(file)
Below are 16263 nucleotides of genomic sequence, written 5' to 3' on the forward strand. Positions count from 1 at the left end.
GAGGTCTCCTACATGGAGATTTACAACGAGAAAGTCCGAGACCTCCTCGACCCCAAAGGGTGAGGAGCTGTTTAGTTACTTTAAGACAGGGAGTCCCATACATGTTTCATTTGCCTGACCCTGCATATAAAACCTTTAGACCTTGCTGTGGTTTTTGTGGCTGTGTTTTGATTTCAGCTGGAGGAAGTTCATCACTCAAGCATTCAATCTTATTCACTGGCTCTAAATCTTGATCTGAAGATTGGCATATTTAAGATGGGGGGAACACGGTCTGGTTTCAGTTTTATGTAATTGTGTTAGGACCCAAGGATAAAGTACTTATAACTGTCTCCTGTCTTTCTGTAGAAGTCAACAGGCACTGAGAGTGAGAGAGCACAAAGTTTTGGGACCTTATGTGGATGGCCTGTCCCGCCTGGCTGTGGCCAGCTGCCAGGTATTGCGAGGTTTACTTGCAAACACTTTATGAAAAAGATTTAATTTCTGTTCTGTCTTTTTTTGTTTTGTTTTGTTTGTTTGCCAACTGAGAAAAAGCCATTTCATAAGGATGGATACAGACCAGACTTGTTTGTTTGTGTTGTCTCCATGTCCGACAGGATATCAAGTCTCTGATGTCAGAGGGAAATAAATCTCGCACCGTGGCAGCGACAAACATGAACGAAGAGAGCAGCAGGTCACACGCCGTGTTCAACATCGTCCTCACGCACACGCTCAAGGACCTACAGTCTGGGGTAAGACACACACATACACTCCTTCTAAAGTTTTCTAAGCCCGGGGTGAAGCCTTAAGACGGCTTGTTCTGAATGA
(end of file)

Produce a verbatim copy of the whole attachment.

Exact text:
Below are 16263 nucleotides of genomic sequence, written 5' to 3' on the forward strand. Positions count from 1 at the left end.
GAGGTCTCCTACATGGAGATTTACAACGAGAAAGTCCGAGACCTCCTCGACCCCAAAGGGTGAGGAGCTGTTTAGTTACTTTAAGACAGGGAGTCCCATACATGTTTCATTTGCCTGACCCTGCATATAAAACCTTTAGACCTTGCTGTGGTTTTTGTGGCTGTGTTTTGATTTCAGCTGGAGGAAGTTCATCACTCAAGCATTCAATCTTATTCACTGGCTCTAAATCTTGATCTGAAGATTGGCATATTTAAGATGGGGGGAACACGGTCTGGTTTCAGTTTTATGTAATTGTGTTAGGACCCAAGGATAAAGTACTTATAACTGTCTCCTGTCTTTCTGTAGAAGTCAACAGGCACTGAGAGTGAGAGAGCACAAAGTTTTGGGACCTTATGTGGATGGCCTGTCCCGCCTGGCTGTGGCCAGCTGCCAGGTATTGCGAGGTTTACTTGCAAACACTTTATGAAAAAGATTTAATTTCTGTTCTGTCTTTTTTTGTTTTGTTTTGTTTGTTTGCCAACTGAGAAAAAGCCATTTCATAAGGATGGATACAGACCAGACTTGTTTGTTTGTGTTGTCTCCATGTCCGACAGGATATCAAGTCTCTGATGTCAGAGGGAAATAAATCTCGCACCGTGGCAGCGACAAACATGAACGAAGAGAGCAGCAGGTCACACGCCGTGTTCAACATCGTCCTCACGCACACGCTCAAGGACCTACAGTCTGGGGTAAGACACACACATACACTCCTTCTAAAGTTTTCTAAGCCCGGGGTGAAGCCTTAAGACGGCTTGTTCTGAATGA